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Crohn’s disease (CD) is a long-term condition that causes inflammation of the lining of the digestive system. Inflammation can affect any part of the digestive system, from the mouth to the back passage, but most commonly occurs in the last section of the small intestine (ileum) or the large intestine (colon).
Common symptoms can include:
The incidence of CD is increasing especially in young children and infants posing an increasing burden on society. CD is more common in northwestern countries where the incidence ranges between 1 and 10/100,000, and a prevalence of approximately 1-0.5/1,000. Both men and women can have Crohn's disease. Crohn's disease is usually diagnosed in people between the ages of 20 - 30.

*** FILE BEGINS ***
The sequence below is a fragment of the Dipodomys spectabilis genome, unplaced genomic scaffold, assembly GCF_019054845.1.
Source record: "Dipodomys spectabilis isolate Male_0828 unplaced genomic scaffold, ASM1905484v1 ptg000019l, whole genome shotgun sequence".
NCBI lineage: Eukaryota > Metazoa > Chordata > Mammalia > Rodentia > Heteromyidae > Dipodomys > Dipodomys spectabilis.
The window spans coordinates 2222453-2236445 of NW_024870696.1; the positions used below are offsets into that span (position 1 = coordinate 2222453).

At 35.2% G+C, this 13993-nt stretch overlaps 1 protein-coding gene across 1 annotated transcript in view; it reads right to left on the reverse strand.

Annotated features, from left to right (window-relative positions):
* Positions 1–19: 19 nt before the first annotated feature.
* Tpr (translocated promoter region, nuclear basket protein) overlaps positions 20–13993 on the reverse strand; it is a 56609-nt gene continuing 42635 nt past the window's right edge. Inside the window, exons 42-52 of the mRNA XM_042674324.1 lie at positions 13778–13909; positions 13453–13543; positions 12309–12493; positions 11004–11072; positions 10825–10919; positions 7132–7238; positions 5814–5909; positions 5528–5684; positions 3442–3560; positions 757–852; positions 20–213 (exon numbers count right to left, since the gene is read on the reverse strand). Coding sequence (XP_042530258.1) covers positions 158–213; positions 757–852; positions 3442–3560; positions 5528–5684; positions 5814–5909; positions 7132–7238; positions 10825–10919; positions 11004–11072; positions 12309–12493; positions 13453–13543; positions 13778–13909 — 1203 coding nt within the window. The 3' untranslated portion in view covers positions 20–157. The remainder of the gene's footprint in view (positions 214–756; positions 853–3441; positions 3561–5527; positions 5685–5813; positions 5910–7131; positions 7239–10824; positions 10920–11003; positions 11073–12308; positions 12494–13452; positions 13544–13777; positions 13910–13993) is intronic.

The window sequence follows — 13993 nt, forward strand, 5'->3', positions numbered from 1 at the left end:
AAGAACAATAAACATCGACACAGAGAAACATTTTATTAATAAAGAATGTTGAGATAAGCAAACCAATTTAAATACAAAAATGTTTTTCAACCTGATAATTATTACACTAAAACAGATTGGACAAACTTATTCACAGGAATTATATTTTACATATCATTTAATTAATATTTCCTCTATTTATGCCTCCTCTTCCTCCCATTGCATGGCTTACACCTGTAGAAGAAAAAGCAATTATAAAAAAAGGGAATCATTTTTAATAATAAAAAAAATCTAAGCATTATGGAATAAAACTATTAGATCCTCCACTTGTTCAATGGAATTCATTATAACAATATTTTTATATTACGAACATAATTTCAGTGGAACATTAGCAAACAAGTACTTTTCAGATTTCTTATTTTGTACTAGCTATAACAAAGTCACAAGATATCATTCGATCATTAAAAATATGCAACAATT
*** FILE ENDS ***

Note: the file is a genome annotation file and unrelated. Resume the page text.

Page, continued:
There is currently no cure for Crohn’s disease so the aims of treatment are to stop the inflammatory process, relieve symptoms and avoid surgery wherever possible. The first treatment offered to reduce symptoms is usually steroid medication (corticosteroids). Medication to suppress the immune system (immunosuppressants) and medication to reduce inflammation may be used. In some cases, surgery may be needed to remove the inflamed section of intestine.